This blog post offers an in-depth idea of the D365 organizational hierarchy and how you can deploy them to remove impediments to the smooth functioning of internal processes.
Organizational Hierarchy in Microsoft Dynamics 365 Finance
Businesses are structured entities. They cannot function without establishing coordination between the people working for them. On the other hand, smaller companies or start-ups prefer to have more flexible and horizontal structures. As start-ups do not have to manage large workforces and must quickly adapt to shifting trends in the market. Yet, large and mid-sized enterprises have established business processes that their employees must follow.
The above diagram represents the flat links in business operations without top-down hierarchies.
Why Do Large-Scale Enterprises Need Top-Down Hierarchies?
- Large-scale enterprises constitute several organized units. Though these units have different purposes, they must maintain healthy levels of coordination to meet the business goals.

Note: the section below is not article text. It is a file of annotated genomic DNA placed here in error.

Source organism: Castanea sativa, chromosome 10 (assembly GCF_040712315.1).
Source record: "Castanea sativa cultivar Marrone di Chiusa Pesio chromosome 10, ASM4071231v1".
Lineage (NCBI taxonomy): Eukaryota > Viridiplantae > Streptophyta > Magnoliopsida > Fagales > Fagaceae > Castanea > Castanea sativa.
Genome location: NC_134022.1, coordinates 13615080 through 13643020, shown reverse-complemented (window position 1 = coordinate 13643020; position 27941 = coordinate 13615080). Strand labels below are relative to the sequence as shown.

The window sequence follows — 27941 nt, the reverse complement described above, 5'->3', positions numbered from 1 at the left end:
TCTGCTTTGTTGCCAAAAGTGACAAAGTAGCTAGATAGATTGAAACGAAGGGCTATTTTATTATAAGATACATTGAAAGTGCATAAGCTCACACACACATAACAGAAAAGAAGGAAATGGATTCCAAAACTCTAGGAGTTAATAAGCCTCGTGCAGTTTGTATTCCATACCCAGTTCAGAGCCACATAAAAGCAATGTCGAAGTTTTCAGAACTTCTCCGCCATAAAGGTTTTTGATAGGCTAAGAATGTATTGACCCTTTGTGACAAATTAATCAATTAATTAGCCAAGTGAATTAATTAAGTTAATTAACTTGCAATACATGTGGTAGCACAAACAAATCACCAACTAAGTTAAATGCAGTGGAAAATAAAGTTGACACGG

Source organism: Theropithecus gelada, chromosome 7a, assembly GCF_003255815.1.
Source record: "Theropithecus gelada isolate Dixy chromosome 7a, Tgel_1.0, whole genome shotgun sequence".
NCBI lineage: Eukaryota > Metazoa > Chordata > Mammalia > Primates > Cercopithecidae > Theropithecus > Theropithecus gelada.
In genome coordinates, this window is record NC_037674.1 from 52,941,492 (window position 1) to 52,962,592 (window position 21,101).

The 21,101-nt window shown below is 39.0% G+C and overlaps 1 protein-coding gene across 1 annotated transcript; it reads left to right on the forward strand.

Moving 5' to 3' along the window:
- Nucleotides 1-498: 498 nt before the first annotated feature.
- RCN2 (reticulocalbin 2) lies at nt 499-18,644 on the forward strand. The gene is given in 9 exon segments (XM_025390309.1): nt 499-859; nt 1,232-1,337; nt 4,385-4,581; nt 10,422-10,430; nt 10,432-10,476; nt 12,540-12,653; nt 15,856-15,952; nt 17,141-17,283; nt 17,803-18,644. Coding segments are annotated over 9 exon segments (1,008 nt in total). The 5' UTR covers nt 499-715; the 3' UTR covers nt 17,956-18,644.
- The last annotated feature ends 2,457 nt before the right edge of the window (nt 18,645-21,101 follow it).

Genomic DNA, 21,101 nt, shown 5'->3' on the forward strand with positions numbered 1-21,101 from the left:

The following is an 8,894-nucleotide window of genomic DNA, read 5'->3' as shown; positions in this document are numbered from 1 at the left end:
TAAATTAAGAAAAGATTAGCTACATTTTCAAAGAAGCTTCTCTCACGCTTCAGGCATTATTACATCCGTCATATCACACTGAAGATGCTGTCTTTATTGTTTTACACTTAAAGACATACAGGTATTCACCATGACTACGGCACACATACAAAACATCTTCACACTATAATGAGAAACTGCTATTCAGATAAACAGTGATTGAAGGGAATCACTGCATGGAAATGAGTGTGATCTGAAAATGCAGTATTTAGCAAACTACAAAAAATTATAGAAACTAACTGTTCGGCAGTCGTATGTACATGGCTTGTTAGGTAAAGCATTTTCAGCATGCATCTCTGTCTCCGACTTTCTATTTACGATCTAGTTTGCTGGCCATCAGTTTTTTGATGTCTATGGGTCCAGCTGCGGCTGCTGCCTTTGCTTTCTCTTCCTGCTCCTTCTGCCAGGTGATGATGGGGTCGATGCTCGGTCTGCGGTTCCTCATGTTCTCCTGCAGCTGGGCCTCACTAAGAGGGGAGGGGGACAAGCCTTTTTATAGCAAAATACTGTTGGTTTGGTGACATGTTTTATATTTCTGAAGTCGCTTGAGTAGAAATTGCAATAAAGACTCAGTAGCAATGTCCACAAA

- Likewise, hierarchies establish ordered links between these units to help them operate as a collective whole. In their absence, businesses cannot develop optimal levels of authority or delegate roles properly.
- Simply put, maintaining a seamless workflow becomes almost impossible if employees do not know to whom and for what they are answerable. The same principle applies to the units of a large company. In short, large businesses can implement several types of structures to manage their operations.
To summarize, businesses can implement several structures to manage their operations. These structures can be flat or top-down. Large enterprises tend to implement top-down hierarchies while smaller firms prefer flat systems.
Before we move to a detailed discussion about organizational hierarchy feature, it is important to make a distinction between two major types of D365FO hierarchies.